Mystery of the Missing Echidna

play by A J Armstrong , illustrated by Michel Streich

Learning intentions:

I am learning to analyse and interpret information in a text so that I can create a diary entry using the characters and world from that text.


Success criteria:

  • I can infer character personalities based on dialogue.
  • I can write a diary entry based on the characters and the world of an existing text.
  • I can create an illustration to portray characterisation in a text.


Essential knowledge:

  • More information about character can be found in the English Textual Concepts video Character.


After reading the play as a class, students write a list of the characters in the play and their personalities. Encourage students to look at the dialogue for clues. As an example, direct students to Judge Powerful Owl’s dialogue on page 21 stating that ‘owls are not fowl, despite the spelling and rhyme.’ This suggests Owl is a clever character who knows about the world.


Once students have an idea of the characters’ personalities, they are to choose one character and write a diary entry from that character’s point of view of the events of the day. Remind students that diary entries are:

  • written in first person point of view
  • written in the past tense
  • informal and can therefore contain colloquial language.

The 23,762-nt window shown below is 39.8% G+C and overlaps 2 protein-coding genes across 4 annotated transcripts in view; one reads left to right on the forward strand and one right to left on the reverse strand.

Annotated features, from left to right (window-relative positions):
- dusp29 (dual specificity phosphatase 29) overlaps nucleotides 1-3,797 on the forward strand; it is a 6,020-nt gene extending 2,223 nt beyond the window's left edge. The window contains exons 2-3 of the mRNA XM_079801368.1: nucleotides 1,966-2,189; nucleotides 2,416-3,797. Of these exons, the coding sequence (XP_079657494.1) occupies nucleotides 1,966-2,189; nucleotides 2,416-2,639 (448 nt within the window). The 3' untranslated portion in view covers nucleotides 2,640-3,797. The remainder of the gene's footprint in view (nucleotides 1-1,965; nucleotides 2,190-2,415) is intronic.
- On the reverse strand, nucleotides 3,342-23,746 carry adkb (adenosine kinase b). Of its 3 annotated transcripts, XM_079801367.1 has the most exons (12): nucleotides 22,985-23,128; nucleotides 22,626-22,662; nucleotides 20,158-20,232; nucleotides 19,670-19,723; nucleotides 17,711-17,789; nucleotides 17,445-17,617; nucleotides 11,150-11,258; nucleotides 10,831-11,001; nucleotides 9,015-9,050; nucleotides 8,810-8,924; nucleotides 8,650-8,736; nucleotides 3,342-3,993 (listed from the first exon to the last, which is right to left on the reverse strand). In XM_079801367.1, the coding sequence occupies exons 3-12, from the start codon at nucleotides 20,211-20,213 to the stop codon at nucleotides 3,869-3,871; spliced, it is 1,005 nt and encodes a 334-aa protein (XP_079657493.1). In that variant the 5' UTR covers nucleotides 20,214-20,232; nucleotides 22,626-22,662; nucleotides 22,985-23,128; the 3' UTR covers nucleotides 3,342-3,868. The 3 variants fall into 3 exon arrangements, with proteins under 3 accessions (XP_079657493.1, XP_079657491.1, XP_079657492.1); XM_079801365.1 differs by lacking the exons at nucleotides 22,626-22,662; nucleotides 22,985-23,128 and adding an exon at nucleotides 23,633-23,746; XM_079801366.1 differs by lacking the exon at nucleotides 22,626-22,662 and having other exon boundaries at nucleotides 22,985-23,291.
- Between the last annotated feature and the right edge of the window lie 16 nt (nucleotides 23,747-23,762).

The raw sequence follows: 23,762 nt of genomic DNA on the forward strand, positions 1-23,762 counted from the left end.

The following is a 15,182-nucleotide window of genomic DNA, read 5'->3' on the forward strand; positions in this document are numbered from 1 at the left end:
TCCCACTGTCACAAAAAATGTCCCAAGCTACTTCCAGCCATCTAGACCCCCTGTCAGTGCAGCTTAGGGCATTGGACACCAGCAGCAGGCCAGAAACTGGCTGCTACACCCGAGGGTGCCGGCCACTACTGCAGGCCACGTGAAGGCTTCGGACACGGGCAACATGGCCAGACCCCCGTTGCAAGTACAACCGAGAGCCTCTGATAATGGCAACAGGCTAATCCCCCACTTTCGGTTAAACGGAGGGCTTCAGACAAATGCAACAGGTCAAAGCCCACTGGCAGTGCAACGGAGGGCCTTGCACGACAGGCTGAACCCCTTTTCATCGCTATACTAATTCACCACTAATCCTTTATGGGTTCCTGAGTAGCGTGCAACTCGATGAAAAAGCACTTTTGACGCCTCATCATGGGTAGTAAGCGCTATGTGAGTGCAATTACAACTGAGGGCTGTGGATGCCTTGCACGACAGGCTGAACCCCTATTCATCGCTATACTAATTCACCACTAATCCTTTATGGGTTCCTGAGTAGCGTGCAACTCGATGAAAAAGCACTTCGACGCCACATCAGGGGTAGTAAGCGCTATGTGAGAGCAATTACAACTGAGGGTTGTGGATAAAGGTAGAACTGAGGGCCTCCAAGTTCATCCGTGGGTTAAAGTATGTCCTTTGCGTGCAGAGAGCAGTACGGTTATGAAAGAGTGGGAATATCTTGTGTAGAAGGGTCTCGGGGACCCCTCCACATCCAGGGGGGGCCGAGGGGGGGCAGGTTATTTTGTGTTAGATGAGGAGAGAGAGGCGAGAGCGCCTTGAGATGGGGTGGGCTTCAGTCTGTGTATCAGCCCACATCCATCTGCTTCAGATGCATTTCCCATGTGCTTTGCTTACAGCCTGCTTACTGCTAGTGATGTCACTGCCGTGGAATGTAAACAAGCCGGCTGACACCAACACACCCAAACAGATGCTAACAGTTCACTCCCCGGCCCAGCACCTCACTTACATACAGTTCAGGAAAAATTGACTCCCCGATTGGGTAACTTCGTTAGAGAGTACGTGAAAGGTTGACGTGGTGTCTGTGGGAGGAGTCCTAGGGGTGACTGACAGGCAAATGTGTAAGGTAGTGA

Remind students that their language choice will change depending on their character’s personality. For example, as a clever character, the Powerful Owl’s diary might start:

There was a murder case in court today, and as such I had to rise well after my

bedtime to adjudicate.

On the other hand, Professor Katie Kookaburra’s diary entry might start:

Cor blimey, I got to testify in court today! It all started with a call during my

morning cackle.


An illustration will accompany the diary entry. Students should consider what kind of clothes their character would wear depending on their personality, as well as their body language and facial expression. They can use the illustrations from the play to assist them. If you have a digital subscription, the class can complete the interactive activity Characterisation in Illustration for ideas.